Friday, July 27, 2012
When in comes to rock and roll legends, the business of making books has overtaken the business of making music. Fan books have been around for years, some of them like Dave Marsh’s Born To Run have more depth and readability than a fanzine. But as the megastars reach the mid-century point in their careers, they feel a need to tell all in their own words. This summer’s crop includes:
Elton John’s Love is the Cure: On Life, Loss and the end of Aids
Greg Allman’s My Cross to Bear
Buddy Guy’s When I Left Home: My Story (with David Ritz)
Rodney Crowell’s Chinaberry Sidewalk ( out in paperback)
Other notables include Patti Smith, who made the list of TIME’s 100 Most Influential People in part because of her memoir, Just Kids, about growing up with photographer Robert Mapplethorpe.
Perhaps the most presumptuous title goes to Mitch Ryder, whose book is titled
Devils and Blue Dresses, My Wild Ride as a Rock and Roll Legend.
Often these books are released in conjunction with new CD’s (Patti Smith’s "Banga" got some good reviews) or a concert tour. The publicity tours make for good radio and television interviews because there are plenty of tunes to play and then discuss. Elton John talks about how the first lyrics from Bernie Taupin came by mail, then fax and now email.
And they make for some interesting moments on the air. When Bob Edwards asked Mitch Ryder what happened at a live concert in Detroit when he tried to tell Bruce Sprinsteen how to play “Devil with the Blue Dress,” Mitch pleaded, “But it’s my song!” Edwards: “But he’s The Boss!”
Ryder also had a few choice words for the big business establishment that rock and roll has become: “I’m a fan of rebellion that doesn’t need rules, let alone a museum.”
Some might attribute this spate of memoirs to the success of Keith Richards' Life. The rest of the Rolling Stones will try to play catch up with a coffee table book, The Rolling Stones 50. It is not due out until the early Christmas shopping season starts in October but the band announced it with a splash in London on July 12, the 50th anniversary of their first gig.
Neil Young’s memoir, Waging Heavy Peace, also has an October publication date, and is the third leg of a media trifecta that includes, his latest CD, “Americana” (he covers “This Land is Your Land”), and a new concert movie of his 2011 solo tour directed by Jonathan Demme, “Neil Young’s Journeys.”
Even though I seldom do my Christmas shopping until the week before, you’ve been given a chance to beat the rush.
Thursday, July 12, 2012
How much is that guitar in the window?
Guitars are in the news in a couple of distant but connected ways that seem to shed light on the myth making that keeps music and history so interesting. The Washington Post used a picture of Woody Guthrie playing on the New York Subway to illustrate a review of a new book from Smithsonian Folkways on the 100th anniversary of his birth this week.
The photo captures Woody’s lifelong commitment to social issues with the hand lettered message on his guitar: This machine kills fascists. It also seems to imbue the guitar as a symbol of freedom…freedom to sing what you want to in protest or in celebration.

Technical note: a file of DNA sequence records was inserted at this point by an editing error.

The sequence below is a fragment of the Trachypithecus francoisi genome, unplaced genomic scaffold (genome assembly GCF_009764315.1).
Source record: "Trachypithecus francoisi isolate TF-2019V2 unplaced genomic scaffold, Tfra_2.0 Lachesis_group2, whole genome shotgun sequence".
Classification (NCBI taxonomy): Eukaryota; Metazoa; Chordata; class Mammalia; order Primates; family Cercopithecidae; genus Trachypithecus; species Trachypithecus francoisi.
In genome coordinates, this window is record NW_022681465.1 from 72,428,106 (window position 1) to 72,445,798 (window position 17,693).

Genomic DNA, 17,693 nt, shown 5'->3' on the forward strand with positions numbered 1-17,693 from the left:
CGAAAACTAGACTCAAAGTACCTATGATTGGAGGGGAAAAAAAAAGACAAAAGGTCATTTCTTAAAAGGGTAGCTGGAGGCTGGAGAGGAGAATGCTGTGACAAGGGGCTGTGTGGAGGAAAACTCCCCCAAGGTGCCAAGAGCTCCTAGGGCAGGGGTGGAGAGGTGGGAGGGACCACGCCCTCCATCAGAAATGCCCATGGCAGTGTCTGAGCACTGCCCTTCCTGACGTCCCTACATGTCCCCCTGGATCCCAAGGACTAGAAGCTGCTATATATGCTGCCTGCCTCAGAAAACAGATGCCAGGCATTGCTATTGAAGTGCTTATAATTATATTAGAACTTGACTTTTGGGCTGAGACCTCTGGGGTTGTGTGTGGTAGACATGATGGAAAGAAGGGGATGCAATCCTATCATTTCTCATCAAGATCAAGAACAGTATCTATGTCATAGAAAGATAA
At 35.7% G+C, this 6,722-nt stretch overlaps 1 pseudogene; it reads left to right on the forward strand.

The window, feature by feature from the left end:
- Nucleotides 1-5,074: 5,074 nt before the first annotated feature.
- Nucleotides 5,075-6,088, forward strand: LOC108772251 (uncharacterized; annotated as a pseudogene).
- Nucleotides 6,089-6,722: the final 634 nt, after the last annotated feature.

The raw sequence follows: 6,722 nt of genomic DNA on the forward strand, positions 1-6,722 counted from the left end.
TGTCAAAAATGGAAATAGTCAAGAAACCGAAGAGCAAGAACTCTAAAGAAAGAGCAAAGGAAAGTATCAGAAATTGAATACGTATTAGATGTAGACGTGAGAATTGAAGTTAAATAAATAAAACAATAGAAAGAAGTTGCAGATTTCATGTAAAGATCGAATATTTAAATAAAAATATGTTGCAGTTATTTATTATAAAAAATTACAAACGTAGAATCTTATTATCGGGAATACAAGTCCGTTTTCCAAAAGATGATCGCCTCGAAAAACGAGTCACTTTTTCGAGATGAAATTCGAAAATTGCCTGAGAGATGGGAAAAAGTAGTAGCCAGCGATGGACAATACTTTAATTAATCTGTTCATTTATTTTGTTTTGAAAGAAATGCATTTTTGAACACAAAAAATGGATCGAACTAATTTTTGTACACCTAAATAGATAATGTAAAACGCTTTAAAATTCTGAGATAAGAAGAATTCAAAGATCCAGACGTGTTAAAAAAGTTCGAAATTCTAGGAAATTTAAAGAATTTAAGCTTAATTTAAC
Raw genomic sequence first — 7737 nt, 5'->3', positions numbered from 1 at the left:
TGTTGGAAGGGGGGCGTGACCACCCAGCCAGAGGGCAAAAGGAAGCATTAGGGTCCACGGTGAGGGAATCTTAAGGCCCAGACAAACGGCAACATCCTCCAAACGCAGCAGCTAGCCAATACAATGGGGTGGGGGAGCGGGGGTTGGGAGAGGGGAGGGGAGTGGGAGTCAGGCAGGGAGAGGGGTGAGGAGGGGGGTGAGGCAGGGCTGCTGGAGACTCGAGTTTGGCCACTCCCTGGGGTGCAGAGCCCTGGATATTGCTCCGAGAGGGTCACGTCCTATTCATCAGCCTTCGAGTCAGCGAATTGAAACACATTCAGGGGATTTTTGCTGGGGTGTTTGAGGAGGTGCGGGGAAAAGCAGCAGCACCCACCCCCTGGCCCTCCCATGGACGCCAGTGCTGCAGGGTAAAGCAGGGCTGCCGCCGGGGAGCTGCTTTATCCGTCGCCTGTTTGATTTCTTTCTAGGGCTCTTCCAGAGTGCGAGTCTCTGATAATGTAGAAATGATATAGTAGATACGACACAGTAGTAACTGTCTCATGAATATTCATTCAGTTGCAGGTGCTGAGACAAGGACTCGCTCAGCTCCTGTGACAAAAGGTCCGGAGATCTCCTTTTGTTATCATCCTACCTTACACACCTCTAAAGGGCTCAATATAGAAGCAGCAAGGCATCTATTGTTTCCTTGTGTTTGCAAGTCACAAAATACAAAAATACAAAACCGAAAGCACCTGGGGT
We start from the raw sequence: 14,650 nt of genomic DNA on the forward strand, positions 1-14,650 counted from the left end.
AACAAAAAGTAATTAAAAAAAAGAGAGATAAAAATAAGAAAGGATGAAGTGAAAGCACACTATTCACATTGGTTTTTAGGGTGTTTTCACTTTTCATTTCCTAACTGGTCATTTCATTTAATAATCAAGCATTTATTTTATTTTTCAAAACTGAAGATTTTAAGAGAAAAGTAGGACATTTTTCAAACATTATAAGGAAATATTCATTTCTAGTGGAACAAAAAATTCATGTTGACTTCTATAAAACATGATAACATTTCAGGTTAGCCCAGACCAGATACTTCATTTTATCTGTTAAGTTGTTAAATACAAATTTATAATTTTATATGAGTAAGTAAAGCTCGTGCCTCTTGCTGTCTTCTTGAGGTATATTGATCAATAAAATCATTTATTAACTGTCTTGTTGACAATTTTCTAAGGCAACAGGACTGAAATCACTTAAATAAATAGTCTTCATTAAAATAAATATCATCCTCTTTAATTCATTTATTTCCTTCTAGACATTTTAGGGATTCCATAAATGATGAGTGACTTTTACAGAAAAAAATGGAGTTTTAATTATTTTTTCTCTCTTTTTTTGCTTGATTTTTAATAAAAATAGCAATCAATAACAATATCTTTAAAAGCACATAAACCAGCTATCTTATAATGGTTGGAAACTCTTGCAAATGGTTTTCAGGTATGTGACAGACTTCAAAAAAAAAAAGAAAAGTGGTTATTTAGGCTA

Woody also demonstrated how the guitar was the means to hit the road…strap it on your back and stick out your thumb…in search of fame and fortune, a personal dream, or changing the world. Anyone who loves music should take a moment this week and say thanks to Woody for his songs (more than 3,000 so far but still being mined in the family archives) and his commitment to the causes of the downtrodden and oppressed.
One of Woody’s musical progeny is also in the news this week for a mystery about which Fender guitar he played during the paradigm shifting concert at the Newport Folk Festival in 1965 when he went electric. One chapter of the Dylan myth is devoted to what happened that night and this latest round is sure to recharge that episode and prove that the reclusive star now seems to have a Midas touch for publicity (without so much as lifting a finger). Not to worry, the sleuths from the PBS series, History Detectives, are on the case and the full story is part of their season premiere on Tuesday night (check local listings). Here are some details from the Associated Press.
Bob Dylan and historians at PBS are in a dispute over the whereabouts of an electric guitar that the singer plugged in at the Newport Folk Festival in 1965, quite possibly the most historic single instrument in rock ‘n’ roll.
The New Jersey daughter of a pilot who flew Dylan to appearances in the 1960s says she has the guitar, which has spent much of the past 47 years in a family attic. But a lawyer for Dylan claims the singer still has the Fender Stratocaster with the sunburst design that he used during one of the most memorable performances of his career.
If the authentic “Dylan goes electric” guitar ever went on the open marketplace, experts say it could fetch as much as a half million dollars.
Reading that this Stratocaster, if authentic, could go for $500,000, revives memories of some recent crazy prices that other guitars have brought at auction and conjures up more images of some famous ones. Willie Nelson has been using the same one for decades so you wonder what that could be possibly be worth…or how it has survived all those years on buses and in honky tonks. I guess they made them to last back then (before it became good hype to smash them on stage). Then there is the question of what Woody do with all that money?
As for the guitar pictured above in a store in Carmel by the Sea, California, it sells for $1200 and I have no idea if it can be played. Then again, it might come in handy if you are traveling across country in hot cars rather than hitch hiking.